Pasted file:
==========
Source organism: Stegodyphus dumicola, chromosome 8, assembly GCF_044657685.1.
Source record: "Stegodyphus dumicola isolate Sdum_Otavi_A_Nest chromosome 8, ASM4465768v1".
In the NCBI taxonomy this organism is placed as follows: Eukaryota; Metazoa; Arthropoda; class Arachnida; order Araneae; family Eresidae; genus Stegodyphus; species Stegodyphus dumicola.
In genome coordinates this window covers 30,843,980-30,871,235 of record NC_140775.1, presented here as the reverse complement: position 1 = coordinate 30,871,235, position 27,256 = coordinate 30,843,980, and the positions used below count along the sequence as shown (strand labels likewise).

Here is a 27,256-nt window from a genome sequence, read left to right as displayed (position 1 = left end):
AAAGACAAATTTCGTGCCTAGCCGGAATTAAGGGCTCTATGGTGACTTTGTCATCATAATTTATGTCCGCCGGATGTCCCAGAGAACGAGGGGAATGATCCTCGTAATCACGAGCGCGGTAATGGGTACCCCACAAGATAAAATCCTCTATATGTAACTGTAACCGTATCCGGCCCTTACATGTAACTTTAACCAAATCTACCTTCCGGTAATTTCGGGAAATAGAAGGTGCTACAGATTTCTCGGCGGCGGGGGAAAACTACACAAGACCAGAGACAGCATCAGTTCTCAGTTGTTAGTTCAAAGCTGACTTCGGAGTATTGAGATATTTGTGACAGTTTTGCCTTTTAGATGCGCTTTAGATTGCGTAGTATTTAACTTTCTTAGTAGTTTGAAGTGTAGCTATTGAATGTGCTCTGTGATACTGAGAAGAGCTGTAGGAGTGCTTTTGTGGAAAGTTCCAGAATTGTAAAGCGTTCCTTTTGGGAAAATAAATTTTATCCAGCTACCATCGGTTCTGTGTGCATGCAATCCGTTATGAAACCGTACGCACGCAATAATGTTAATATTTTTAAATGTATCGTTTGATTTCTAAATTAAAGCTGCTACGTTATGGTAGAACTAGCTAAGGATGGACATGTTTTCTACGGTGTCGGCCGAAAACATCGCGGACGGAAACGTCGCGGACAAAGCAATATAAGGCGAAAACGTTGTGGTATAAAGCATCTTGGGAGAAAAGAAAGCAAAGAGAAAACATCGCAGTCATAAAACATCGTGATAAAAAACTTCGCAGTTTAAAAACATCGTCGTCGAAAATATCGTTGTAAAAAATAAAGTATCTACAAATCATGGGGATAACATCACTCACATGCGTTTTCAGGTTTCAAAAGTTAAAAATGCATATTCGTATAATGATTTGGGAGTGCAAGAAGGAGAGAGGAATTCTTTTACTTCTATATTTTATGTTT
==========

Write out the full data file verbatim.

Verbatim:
Source organism: Stegodyphus dumicola, chromosome 8, assembly GCF_044657685.1.
Source record: "Stegodyphus dumicola isolate Sdum_Otavi_A_Nest chromosome 8, ASM4465768v1".
In the NCBI taxonomy this organism is placed as follows: Eukaryota; Metazoa; Arthropoda; class Arachnida; order Araneae; family Eresidae; genus Stegodyphus; species Stegodyphus dumicola.
In genome coordinates this window covers 30,843,980-30,871,235 of record NC_140775.1, presented here as the reverse complement: position 1 = coordinate 30,871,235, position 27,256 = coordinate 30,843,980, and the positions used below count along the sequence as shown (strand labels likewise).

Here is a 27,256-nt window from a genome sequence, read left to right as displayed (position 1 = left end):
AAAGACAAATTTCGTGCCTAGCCGGAATTAAGGGCTCTATGGTGACTTTGTCATCATAATTTATGTCCGCCGGATGTCCCAGAGAACGAGGGGAATGATCCTCGTAATCACGAGCGCGGTAATGGGTACCCCACAAGATAAAATCCTCTATATGTAACTGTAACCGTATCCGGCCCTTACATGTAACTTTAACCAAATCTACCTTCCGGTAATTTCGGGAAATAGAAGGTGCTACAGATTTCTCGGCGGCGGGGGAAAACTACACAAGACCAGAGACAGCATCAGTTCTCAGTTGTTAGTTCAAAGCTGACTTCGGAGTATTGAGATATTTGTGACAGTTTTGCCTTTTAGATGCGCTTTAGATTGCGTAGTATTTAACTTTCTTAGTAGTTTGAAGTGTAGCTATTGAATGTGCTCTGTGATACTGAGAAGAGCTGTAGGAGTGCTTTTGTGGAAAGTTCCAGAATTGTAAAGCGTTCCTTTTGGGAAAATAAATTTTATCCAGCTACCATCGGTTCTGTGTGCATGCAATCCGTTATGAAACCGTACGCACGCAATAATGTTAATATTTTTAAATGTATCGTTTGATTTCTAAATTAAAGCTGCTACGTTATGGTAGAACTAGCTAAGGATGGACATGTTTTCTACGGTGTCGGCCGAAAACATCGCGGACGGAAACGTCGCGGACAAAGCAATATAAGGCGAAAACGTTGTGGTATAAAGCATCTTGGGAGAAAAGAAAGCAAAGAGAAAACATCGCAGTCATAAAACATCGTGATAAAAAACTTCGCAGTTTAAAAACATCGTCGTCGAAAATATCGTTGTAAAAAATAAAGTATCTACAAATCATGGGGATAACATCACTCACATGCGTTTTCAGGTTTCAAAAGTTAAAAATGCATATTCGTATAATGATTTGGGAGTGCAAGAAGGAGAGAGGAATTCTTTTACTTCTATATTTTATGTTT